The Regional District of North Okanagan will seek more community involvement over boat use on the Shuswap River.

The Regional District of North Okanagan will seek more community involvement over boat use on the Shuswap River.

Protest forces Shuswap River boat ban process to expand

Director Herman Halvorson says there is a need for more consultation with residents

A hostile response has forced politicians to go back to the public over a possible Shuswap River boat ban.

The Electoral Area Advisory Committee came under fire from a capacity crowd Thursday over a lengthy process that looked into restricting motorized vessels on sections of the river in the rural Enderby area.

“You don’t understand how you are impeding our lifestyle and investment,” said Sherri DeCorby, from Grindrod.

“We want a fair process and that’s what we expect from our elected officials.”

EAAC will recommend to the Regional District of North Okanagan board to hire a consultant to work with the community to consider options that may foster consensus over the river.

“There is a need for consultation. I heard that loud and clear,” said Herman Halvorson, rural Enderby director.

“The process will be separate from the regional district. Everyone will be consulted.”

Halvorson says there is a need to investigate the issue further instead of just walking away from proposed regulations based on survey results.

“It was split 50/50. Some are for regulations and some are against.”

Depending on the three zones on the river, the survey indicated a range of 45 to 46 per cent in favour of regulations and a range of 42 to 52 per cent opposed.

Halvorson took a lot of heat from residents at Thursday’s meeting.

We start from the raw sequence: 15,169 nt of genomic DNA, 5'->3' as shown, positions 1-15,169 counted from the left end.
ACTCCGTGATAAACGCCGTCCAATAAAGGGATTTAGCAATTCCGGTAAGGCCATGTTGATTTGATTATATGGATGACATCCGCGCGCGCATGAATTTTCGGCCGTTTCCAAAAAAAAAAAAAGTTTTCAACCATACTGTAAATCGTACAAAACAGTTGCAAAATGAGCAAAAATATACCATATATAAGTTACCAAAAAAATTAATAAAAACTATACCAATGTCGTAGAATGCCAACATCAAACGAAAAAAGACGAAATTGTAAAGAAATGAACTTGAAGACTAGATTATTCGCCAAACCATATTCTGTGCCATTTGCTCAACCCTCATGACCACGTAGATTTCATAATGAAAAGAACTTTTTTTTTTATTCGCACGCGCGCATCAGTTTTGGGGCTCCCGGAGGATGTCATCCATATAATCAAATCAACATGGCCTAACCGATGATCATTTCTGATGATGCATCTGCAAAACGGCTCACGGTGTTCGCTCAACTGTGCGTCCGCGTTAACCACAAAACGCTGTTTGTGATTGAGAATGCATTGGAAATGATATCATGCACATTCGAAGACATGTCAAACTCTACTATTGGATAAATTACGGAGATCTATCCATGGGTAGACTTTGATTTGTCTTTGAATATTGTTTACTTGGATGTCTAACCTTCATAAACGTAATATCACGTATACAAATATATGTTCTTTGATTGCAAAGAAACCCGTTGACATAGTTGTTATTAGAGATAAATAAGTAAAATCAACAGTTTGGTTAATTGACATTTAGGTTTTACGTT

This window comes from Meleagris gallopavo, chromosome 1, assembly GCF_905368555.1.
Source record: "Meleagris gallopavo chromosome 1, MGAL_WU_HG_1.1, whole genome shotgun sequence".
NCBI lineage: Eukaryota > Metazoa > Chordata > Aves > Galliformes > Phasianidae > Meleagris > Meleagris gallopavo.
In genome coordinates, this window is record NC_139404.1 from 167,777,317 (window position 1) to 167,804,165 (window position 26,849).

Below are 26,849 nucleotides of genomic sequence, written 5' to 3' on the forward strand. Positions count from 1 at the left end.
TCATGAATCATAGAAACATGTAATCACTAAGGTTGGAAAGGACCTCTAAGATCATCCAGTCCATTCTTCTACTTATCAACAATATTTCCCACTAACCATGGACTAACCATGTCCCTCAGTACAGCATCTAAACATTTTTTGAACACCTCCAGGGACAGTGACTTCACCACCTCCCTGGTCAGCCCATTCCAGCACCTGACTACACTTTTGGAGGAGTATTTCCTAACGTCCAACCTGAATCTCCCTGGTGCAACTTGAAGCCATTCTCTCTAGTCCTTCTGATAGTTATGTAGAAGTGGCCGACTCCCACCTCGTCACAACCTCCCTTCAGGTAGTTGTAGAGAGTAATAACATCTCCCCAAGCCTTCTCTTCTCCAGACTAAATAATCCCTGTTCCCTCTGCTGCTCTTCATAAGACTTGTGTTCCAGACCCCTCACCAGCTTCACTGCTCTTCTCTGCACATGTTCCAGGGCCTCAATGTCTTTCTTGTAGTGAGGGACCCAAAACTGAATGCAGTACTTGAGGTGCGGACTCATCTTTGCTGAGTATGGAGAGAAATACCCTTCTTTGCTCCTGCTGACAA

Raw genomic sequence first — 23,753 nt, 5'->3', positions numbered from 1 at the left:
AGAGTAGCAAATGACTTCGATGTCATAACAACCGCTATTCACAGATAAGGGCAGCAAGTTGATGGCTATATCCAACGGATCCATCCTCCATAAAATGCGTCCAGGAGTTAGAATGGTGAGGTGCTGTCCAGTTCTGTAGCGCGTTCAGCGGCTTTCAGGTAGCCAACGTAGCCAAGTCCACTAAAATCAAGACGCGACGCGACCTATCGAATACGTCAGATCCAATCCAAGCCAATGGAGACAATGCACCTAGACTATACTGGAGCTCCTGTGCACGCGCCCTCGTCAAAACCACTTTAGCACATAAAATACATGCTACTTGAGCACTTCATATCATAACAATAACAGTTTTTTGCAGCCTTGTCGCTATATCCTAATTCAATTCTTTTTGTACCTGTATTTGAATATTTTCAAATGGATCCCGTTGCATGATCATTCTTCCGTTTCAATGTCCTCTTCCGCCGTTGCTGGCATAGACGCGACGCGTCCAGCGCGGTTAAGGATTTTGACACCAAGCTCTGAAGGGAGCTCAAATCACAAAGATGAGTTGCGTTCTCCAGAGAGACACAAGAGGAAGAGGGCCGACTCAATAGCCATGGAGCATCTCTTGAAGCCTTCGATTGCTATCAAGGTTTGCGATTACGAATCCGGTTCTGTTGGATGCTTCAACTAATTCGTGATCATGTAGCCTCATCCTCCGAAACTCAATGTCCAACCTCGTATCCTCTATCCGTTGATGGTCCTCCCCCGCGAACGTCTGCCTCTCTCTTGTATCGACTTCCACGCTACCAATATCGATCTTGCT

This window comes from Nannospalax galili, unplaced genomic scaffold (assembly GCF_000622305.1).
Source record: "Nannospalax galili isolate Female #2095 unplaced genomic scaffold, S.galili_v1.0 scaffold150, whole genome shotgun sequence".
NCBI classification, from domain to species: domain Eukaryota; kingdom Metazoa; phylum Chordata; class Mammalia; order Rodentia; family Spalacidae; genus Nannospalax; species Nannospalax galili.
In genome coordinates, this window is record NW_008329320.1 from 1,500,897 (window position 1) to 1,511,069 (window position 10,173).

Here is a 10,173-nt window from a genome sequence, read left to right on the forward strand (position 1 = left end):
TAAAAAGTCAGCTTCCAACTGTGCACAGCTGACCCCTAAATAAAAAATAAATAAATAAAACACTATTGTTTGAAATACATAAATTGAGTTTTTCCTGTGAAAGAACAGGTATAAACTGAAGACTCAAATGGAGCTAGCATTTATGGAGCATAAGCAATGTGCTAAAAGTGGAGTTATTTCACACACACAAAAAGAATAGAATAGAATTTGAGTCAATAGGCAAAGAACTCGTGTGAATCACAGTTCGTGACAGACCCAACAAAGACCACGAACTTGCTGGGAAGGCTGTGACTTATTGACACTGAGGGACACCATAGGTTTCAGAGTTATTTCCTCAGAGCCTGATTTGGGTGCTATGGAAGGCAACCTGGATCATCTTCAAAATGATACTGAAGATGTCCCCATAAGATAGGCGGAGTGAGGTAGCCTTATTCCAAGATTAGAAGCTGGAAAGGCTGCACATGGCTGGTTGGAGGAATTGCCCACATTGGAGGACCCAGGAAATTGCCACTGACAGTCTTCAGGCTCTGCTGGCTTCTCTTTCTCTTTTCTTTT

“If our representative is neutral and representing us, I’m Aunt Jemima riding a unicorn,” said Rene St. Onge, from Mara.

RDNO was also accused of bowing to a minority of residents who want a boat ban.

“It’s pretty easy to demonize boat users,” said Mike Steiner, from Mara.

RDNO had been proposing restrictions on motorized vessels from south Mabel Lake upstream to Shuswap Falls and from Trinity Valley Road upstream to the eastern end of Skookumchuck Rapids Park. It was suggested that there be a vessel engine size limit of 10 horsepower from Mara Lake upstream to Trinity Valley Road.

Reasons given for the possible rules were safety and bank erosion, but those were challenged by some residents.

“It’s not a disaster for safety. It’s not a freeway,” said Mara’s Lance Armstrong.

A reoccurring allegation was that RDNO had not conducted sufficient consultation.

“No one ever talked to me about closing the river,” said Chance Temple, with the Riverfront Pub in Grindrod.

Bob Fleming, EAAC chairman, says the process moving ahead will hopefully lead to a solution most residents can accept.

“It may not be a regulation. It may be a speed zone or more conservation officer hours on the river,” he said.